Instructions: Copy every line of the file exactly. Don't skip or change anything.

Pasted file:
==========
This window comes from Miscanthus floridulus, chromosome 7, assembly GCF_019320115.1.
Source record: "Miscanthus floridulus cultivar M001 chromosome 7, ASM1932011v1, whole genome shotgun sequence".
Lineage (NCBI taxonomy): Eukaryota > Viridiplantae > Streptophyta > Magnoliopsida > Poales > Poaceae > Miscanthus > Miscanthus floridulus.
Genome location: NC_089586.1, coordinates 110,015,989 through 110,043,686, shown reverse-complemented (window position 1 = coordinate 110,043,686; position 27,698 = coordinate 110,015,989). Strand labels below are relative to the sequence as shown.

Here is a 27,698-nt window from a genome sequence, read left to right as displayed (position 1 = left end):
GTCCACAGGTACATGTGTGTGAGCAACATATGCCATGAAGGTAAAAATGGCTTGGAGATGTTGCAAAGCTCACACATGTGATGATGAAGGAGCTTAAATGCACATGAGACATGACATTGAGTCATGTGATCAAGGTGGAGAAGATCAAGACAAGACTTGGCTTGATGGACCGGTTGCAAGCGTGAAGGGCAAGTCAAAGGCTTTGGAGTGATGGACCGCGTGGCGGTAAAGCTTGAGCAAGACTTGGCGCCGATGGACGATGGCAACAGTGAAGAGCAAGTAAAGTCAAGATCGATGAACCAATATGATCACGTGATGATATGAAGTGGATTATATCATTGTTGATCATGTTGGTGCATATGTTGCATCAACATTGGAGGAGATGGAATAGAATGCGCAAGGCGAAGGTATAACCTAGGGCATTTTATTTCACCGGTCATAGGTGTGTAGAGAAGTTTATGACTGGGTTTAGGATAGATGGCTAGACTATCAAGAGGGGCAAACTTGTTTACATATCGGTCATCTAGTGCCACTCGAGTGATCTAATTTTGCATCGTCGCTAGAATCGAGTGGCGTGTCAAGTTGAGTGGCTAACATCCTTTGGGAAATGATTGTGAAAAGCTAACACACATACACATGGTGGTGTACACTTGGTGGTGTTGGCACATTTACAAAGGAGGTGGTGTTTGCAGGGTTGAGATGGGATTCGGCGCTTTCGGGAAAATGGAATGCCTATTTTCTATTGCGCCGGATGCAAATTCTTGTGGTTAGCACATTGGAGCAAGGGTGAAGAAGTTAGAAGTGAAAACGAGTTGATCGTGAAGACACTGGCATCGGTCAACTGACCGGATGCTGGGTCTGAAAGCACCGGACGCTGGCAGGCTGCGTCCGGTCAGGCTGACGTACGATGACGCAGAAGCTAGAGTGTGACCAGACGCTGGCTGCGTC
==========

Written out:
This window comes from Miscanthus floridulus, chromosome 7, assembly GCF_019320115.1.
Source record: "Miscanthus floridulus cultivar M001 chromosome 7, ASM1932011v1, whole genome shotgun sequence".
Lineage (NCBI taxonomy): Eukaryota > Viridiplantae > Streptophyta > Magnoliopsida > Poales > Poaceae > Miscanthus > Miscanthus floridulus.
Genome location: NC_089586.1, coordinates 110,015,989 through 110,043,686, shown reverse-complemented (window position 1 = coordinate 110,043,686; position 27,698 = coordinate 110,015,989). Strand labels below are relative to the sequence as shown.

Here is a 27,698-nt window from a genome sequence, read left to right as displayed (position 1 = left end):
GTCCACAGGTACATGTGTGTGAGCAACATATGCCATGAAGGTAAAAATGGCTTGGAGATGTTGCAAAGCTCACACATGTGATGATGAAGGAGCTTAAATGCACATGAGACATGACATTGAGTCATGTGATCAAGGTGGAGAAGATCAAGACAAGACTTGGCTTGATGGACCGGTTGCAAGCGTGAAGGGCAAGTCAAAGGCTTTGGAGTGATGGACCGCGTGGCGGTAAAGCTTGAGCAAGACTTGGCGCCGATGGACGATGGCAACAGTGAAGAGCAAGTAAAGTCAAGATCGATGAACCAATATGATCACGTGATGATATGAAGTGGATTATATCATTGTTGATCATGTTGGTGCATATGTTGCATCAACATTGGAGGAGATGGAATAGAATGCGCAAGGCGAAGGTATAACCTAGGGCATTTTATTTCACCGGTCATAGGTGTGTAGAGAAGTTTATGACTGGGTTTAGGATAGATGGCTAGACTATCAAGAGGGGCAAACTTGTTTACATATCGGTCATCTAGTGCCACTCGAGTGATCTAATTTTGCATCGTCGCTAGAATCGAGTGGCGTGTCAAGTTGAGTGGCTAACATCCTTTGGGAAATGATTGTGAAAAGCTAACACACATACACATGGTGGTGTACACTTGGTGGTGTTGGCACATTTACAAAGGAGGTGGTGTTTGCAGGGTTGAGATGGGATTCGGCGCTTTCGGGAAAATGGAATGCCTATTTTCTATTGCGCCGGATGCAAATTCTTGTGGTTAGCACATTGGAGCAAGGGTGAAGAAGTTAGAAGTGAAAACGAGTTGATCGTGAAGACACTGGCATCGGTCAACTGACCGGATGCTGGGTCTGAAAGCACCGGACGCTGGCAGGCTGCGTCCGGTCAGGCTGACGTACGATGACGCAGAAGCTAGAGTGTGACCAGACGCTGGCTGCGTC